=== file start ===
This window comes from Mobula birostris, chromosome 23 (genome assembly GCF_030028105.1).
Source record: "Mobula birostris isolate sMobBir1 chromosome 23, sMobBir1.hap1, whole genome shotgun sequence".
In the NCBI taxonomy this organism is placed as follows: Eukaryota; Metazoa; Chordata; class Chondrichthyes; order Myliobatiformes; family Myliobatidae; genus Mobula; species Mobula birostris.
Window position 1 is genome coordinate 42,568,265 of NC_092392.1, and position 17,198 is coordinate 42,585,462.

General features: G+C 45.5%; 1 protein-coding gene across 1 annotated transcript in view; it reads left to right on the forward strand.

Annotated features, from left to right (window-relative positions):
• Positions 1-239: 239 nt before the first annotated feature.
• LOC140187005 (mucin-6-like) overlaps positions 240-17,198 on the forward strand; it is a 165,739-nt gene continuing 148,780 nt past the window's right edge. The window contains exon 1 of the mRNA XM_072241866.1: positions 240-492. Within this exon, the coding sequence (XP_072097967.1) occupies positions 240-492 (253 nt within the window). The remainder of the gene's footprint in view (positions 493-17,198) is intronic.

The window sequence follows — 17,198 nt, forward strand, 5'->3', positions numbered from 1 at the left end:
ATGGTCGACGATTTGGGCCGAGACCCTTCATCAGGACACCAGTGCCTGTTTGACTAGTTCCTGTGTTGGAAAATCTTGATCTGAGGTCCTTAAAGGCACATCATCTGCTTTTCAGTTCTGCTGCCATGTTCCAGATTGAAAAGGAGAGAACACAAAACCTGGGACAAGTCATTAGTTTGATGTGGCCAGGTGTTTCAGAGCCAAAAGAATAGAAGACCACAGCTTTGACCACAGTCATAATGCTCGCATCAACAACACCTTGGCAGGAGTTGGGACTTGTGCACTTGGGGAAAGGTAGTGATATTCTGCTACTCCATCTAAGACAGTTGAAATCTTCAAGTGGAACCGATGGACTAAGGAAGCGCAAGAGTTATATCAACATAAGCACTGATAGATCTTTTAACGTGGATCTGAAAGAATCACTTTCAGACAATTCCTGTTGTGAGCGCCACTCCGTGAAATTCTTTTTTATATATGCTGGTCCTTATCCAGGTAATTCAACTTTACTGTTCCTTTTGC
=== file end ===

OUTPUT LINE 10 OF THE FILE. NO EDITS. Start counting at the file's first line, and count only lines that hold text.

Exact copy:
ATGGTCGACGATTTGGGCCGAGACCCTTCATCAGGACACCAGTGCCTGTTTGACTAGTTCCTGTGTTGGAAAATCTTGATCTGAGGTCCTTAAAGGCACATCATCTGCTTTTCAGTTCTGCTGCCATGTTCCAGATTGAAAAGGAGAGAACACAAAACCTGGGACAAGTCATTAGTTTGATGTGGCCAGGTGTTTCAGAGCCAAAAGAATAGAAGACCACAGCTTTGACCACAGTCATAATGCTCGCATCAACAACACCTTGGCAGGAGTTGGGACTTGTGCACTTGGGGAAAGGTAGTGATATTCTGCTACTCCATCTAAGACAGTTGAAATCTTCAAGTGGAACCGATGGACTAAGGAAGCGCAAGAGTTATATCAACATAAGCACTGATAGATCTTTTAACGTGGATCTGAAAGAATCACTTTCAGACAATTCCTGTTGTGAGCGCCACTCCGTGAAATTCTTTTTTATATATGCTGGTCCTTATCCAGGTAATTCAACTTTACTGTTCCTTTTGC